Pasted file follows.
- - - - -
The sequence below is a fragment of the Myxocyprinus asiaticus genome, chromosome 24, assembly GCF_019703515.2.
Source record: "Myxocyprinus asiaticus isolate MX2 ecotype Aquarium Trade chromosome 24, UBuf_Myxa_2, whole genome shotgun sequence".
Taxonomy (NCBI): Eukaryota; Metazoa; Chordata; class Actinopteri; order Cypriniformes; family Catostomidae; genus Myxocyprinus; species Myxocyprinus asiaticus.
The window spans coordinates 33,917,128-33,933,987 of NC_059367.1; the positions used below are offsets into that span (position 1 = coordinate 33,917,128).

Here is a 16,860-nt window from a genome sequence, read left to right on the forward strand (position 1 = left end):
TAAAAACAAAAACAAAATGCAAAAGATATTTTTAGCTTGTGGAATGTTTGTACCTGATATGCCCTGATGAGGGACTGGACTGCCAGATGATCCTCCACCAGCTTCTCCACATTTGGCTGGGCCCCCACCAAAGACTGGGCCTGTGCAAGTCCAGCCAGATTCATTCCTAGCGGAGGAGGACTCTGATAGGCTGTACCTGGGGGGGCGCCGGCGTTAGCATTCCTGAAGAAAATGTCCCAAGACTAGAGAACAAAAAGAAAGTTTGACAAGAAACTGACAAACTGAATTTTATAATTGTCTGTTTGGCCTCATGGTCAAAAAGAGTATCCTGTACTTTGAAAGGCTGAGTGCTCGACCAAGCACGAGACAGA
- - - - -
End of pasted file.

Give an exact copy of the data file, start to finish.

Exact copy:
The sequence below is a fragment of the Myxocyprinus asiaticus genome, chromosome 24, assembly GCF_019703515.2.
Source record: "Myxocyprinus asiaticus isolate MX2 ecotype Aquarium Trade chromosome 24, UBuf_Myxa_2, whole genome shotgun sequence".
Taxonomy (NCBI): Eukaryota; Metazoa; Chordata; class Actinopteri; order Cypriniformes; family Catostomidae; genus Myxocyprinus; species Myxocyprinus asiaticus.
The window spans coordinates 33,917,128-33,933,987 of NC_059367.1; the positions used below are offsets into that span (position 1 = coordinate 33,917,128).

Here is a 16,860-nt window from a genome sequence, read left to right on the forward strand (position 1 = left end):
TAAAAACAAAAACAAAATGCAAAAGATATTTTTAGCTTGTGGAATGTTTGTACCTGATATGCCCTGATGAGGGACTGGACTGCCAGATGATCCTCCACCAGCTTCTCCACATTTGGCTGGGCCCCCACCAAAGACTGGGCCTGTGCAAGTCCAGCCAGATTCATTCCTAGCGGAGGAGGACTCTGATAGGCTGTACCTGGGGGGGCGCCGGCGTTAGCATTCCTGAAGAAAATGTCCCAAGACTAGAGAACAAAAAGAAAGTTTGACAAGAAACTGACAAACTGAATTTTATAATTGTCTGTTTGGCCTCATGGTCAAAAAGAGTATCCTGTACTTTGAAAGGCTGAGTGCTCGACCAAGCACGAGACAGA